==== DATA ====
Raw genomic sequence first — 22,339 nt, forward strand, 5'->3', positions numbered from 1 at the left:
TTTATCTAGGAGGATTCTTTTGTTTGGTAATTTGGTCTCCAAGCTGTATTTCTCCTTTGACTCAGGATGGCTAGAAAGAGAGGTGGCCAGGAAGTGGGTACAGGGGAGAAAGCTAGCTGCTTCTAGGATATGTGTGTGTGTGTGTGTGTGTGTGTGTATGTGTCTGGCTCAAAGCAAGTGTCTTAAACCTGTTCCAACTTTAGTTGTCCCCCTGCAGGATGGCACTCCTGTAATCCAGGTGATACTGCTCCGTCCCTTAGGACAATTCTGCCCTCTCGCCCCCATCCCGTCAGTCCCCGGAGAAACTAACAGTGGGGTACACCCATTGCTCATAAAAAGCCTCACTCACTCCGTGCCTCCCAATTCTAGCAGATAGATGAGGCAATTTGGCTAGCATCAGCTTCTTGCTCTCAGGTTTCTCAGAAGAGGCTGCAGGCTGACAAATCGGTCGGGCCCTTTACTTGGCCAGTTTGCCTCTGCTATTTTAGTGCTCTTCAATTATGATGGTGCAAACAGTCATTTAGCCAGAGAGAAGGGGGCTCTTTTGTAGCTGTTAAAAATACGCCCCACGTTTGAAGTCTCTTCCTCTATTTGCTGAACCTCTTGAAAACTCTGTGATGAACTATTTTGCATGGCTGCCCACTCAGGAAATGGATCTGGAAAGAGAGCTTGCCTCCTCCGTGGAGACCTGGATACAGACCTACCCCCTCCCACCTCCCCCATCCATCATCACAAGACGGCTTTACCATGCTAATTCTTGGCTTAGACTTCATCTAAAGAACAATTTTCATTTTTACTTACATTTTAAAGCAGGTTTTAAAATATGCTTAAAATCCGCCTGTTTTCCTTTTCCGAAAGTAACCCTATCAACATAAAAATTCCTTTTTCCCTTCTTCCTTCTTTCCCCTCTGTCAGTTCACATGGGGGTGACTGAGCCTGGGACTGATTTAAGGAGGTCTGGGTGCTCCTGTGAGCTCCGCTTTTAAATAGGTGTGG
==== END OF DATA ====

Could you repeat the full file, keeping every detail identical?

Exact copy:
Raw genomic sequence first — 22,339 nt, forward strand, 5'->3', positions numbered from 1 at the left:
TTTATCTAGGAGGATTCTTTTGTTTGGTAATTTGGTCTCCAAGCTGTATTTCTCCTTTGACTCAGGATGGCTAGAAAGAGAGGTGGCCAGGAAGTGGGTACAGGGGAGAAAGCTAGCTGCTTCTAGGATATGTGTGTGTGTGTGTGTGTGTGTGTGTATGTGTCTGGCTCAAAGCAAGTGTCTTAAACCTGTTCCAACTTTAGTTGTCCCCCTGCAGGATGGCACTCCTGTAATCCAGGTGATACTGCTCCGTCCCTTAGGACAATTCTGCCCTCTCGCCCCCATCCCGTCAGTCCCCGGAGAAACTAACAGTGGGGTACACCCATTGCTCATAAAAAGCCTCACTCACTCCGTGCCTCCCAATTCTAGCAGATAGATGAGGCAATTTGGCTAGCATCAGCTTCTTGCTCTCAGGTTTCTCAGAAGAGGCTGCAGGCTGACAAATCGGTCGGGCCCTTTACTTGGCCAGTTTGCCTCTGCTATTTTAGTGCTCTTCAATTATGATGGTGCAAACAGTCATTTAGCCAGAGAGAAGGGGGCTCTTTTGTAGCTGTTAAAAATACGCCCCACGTTTGAAGTCTCTTCCTCTATTTGCTGAACCTCTTGAAAACTCTGTGATGAACTATTTTGCATGGCTGCCCACTCAGGAAATGGATCTGGAAAGAGAGCTTGCCTCCTCCGTGGAGACCTGGATACAGACCTACCCCCTCCCACCTCCCCCATCCATCATCACAAGACGGCTTTACCATGCTAATTCTTGGCTTAGACTTCATCTAAAGAACAATTTTCATTTTTACTTACATTTTAAAGCAGGTTTTAAAATATGCTTAAAATCCGCCTGTTTTCCTTTTCCGAAAGTAACCCTATCAACATAAAAATTCCTTTTTCCCTTCTTCCTTCTTTCCCCTCTGTCAGTTCACATGGGGGTGACTGAGCCTGGGACTGATTTAAGGAGGTCTGGGTGCTCCTGTGAGCTCCGCTTTTAAATAGGTGTGG